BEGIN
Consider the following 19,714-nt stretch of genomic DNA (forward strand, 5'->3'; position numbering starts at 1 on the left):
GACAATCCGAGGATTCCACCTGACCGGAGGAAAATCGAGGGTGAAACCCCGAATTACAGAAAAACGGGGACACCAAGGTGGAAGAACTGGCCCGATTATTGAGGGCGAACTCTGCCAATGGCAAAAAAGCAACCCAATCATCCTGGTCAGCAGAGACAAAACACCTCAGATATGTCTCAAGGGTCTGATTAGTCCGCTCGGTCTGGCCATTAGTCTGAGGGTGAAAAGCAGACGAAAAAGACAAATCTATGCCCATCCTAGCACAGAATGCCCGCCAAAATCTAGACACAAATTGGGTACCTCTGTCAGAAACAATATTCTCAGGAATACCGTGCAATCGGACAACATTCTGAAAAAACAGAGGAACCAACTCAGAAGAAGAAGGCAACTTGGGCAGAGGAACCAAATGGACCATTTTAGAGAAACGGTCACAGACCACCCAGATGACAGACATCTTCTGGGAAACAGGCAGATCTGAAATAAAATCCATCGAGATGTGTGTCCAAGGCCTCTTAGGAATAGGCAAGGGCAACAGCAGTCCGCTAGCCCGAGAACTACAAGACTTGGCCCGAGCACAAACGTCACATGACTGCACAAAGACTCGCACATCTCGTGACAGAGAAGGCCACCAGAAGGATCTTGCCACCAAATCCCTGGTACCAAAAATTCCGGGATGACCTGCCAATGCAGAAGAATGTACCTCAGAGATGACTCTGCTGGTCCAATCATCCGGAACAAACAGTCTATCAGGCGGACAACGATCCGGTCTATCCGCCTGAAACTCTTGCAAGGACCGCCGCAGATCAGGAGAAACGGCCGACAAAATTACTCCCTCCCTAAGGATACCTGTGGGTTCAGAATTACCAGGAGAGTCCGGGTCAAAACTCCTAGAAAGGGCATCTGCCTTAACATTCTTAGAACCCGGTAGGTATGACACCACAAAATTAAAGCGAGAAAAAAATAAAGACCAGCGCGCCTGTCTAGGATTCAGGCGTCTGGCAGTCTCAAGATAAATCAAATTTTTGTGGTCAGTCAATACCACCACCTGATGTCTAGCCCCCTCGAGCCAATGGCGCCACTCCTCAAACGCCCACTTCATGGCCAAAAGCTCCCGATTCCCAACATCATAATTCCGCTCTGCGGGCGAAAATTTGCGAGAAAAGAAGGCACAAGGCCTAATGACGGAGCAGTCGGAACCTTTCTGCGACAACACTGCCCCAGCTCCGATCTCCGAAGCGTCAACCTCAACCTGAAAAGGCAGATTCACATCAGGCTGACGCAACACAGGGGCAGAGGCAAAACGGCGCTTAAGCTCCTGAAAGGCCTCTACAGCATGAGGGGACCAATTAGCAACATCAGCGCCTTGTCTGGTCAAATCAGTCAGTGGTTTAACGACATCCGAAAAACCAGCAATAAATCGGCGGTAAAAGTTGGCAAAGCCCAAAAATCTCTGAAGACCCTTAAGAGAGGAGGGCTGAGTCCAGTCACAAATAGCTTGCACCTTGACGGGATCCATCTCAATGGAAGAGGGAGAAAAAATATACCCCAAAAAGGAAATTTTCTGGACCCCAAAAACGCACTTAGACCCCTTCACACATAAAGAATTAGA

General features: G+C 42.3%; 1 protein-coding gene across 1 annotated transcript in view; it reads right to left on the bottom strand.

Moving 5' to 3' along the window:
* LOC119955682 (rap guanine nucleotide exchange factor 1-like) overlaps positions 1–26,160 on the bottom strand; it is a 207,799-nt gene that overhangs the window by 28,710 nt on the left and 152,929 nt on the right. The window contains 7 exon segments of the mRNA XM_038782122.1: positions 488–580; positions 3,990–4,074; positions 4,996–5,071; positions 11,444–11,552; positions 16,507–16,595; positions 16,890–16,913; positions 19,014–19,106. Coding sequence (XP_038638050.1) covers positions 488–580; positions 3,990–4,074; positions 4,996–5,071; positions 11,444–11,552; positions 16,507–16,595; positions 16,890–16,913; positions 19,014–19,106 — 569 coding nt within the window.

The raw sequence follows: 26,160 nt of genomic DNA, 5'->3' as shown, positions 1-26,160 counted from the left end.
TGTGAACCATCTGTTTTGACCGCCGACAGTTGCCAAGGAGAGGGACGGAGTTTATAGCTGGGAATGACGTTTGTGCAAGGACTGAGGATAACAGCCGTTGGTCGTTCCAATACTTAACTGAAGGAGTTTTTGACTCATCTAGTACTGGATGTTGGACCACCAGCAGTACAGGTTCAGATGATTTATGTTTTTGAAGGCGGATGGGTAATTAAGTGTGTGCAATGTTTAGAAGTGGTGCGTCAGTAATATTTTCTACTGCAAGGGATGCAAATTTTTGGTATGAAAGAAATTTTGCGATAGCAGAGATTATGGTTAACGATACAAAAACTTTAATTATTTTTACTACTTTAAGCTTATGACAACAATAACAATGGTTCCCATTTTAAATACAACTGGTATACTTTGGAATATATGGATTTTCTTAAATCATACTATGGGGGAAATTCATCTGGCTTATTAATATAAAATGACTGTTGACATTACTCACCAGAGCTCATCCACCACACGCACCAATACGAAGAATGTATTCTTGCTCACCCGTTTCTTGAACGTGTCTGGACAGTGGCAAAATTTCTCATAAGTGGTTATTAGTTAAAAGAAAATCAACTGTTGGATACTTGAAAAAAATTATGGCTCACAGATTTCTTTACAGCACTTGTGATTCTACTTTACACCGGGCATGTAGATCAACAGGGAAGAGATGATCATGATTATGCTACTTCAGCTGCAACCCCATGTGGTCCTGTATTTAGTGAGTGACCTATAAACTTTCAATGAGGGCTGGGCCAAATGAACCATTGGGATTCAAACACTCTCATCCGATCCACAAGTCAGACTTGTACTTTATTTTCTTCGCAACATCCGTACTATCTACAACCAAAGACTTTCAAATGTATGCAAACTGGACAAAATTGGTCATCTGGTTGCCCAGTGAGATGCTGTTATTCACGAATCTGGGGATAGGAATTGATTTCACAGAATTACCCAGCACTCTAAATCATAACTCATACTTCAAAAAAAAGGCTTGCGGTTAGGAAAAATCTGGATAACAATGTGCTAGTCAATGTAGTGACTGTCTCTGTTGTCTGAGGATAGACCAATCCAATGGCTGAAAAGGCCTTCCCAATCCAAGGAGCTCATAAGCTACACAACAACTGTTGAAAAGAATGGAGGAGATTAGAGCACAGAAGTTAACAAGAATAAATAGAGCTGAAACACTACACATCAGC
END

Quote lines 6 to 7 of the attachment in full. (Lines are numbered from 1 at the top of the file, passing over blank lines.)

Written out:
The raw sequence follows: 26,160 nt of genomic DNA, 5'->3' as shown, positions 1-26,160 counted from the left end.
TGTGAACCATCTGTTTTGACCGCCGACAGTTGCCAAGGAGAGGGACGGAGTTTATAGCTGGGAATGACGTTTGTGCAAGGACTGAGGATAACAGCCGTTGGTCGTTCCAATACTTAACTGAAGGAGTTTTTGACTCATCTAGTACTGGATGTTGGACCACCAGCAGTACAGGTTCAGATGATTTATGTTTTTGAAGGCGGATGGGTAATTAAGTGTGTGCAATGTTTAGAAGTGGTGCGTCAGTAATATTTTCTACTGCAAGGGATGCAAATTTTTGGTATGAAAGAAATTTTGCGATAGCAGAGATTATGGTTAACGATACAAAAACTTTAATTATTTTTACTACTTTAAGCTTATGACAACAATAACAATGGTTCCCATTTTAAATACAACTGGTATACTTTGGAATATATGGATTTTCTTAAATCATACTATGGGGGAAATTCATCTGGCTTATTAATATAAAATGACTGTTGACATTACTCACCAGAGCTCATCCACCACACGCACCAATACGAAGAATGTATTCTTGCTCACCCGTTTCTTGAACGTGTCTGGACAGTGGCAAAATTTCTCATAAGTGGTTATTAGTTAAAAGAAAATCAACTGTTGGATACTTGAAAAAAATTATGGCTCACAGATTTCTTTACAGCACTTGTGATTCTACTTTACACCGGGCATGTAGATCAACAGGGAAGAGATGATCATGATTATGCTACTTCAGCTGCAACCCCATGTGGTCCTGTATTTAGTGAGTGACCTATAAACTTTCAATGAGGGCTGGGCCAAATGAACCATTGGGATTCAAACACTCTCATCCGATCCACAAGTCAGACTTGTACTTTATTTTCTTCGCAACATCCGTACTATCTACAACCAAAGACTTTCAAATGTATGCAAACTGGACAAAATTGGTCATCTGGTTGCCCAGTGAGATGCTGTTATTCACGAATCTGGGGATAGGAATTGATTTCACAGAATTACCCAGCACTCTAAATCATAACTCATACTTCAAAAAAAAGGCTTGCGGTTAGGAAAAATCTGGATAACAATGTGCTAGTCAATGTAGTGACTGTCTCTGTTGTCTGAGGATAGACCAATCCAATGGCTGAAAAGGCCTTCCCAATCCAAGGAGCTCATAAGCTACACAACAACTGTTGAAAAGAATGGAGGAGATTAGAGCACAGAAGTTAACAAGAATAAATAGAGCTGAAACACTACACATCAGC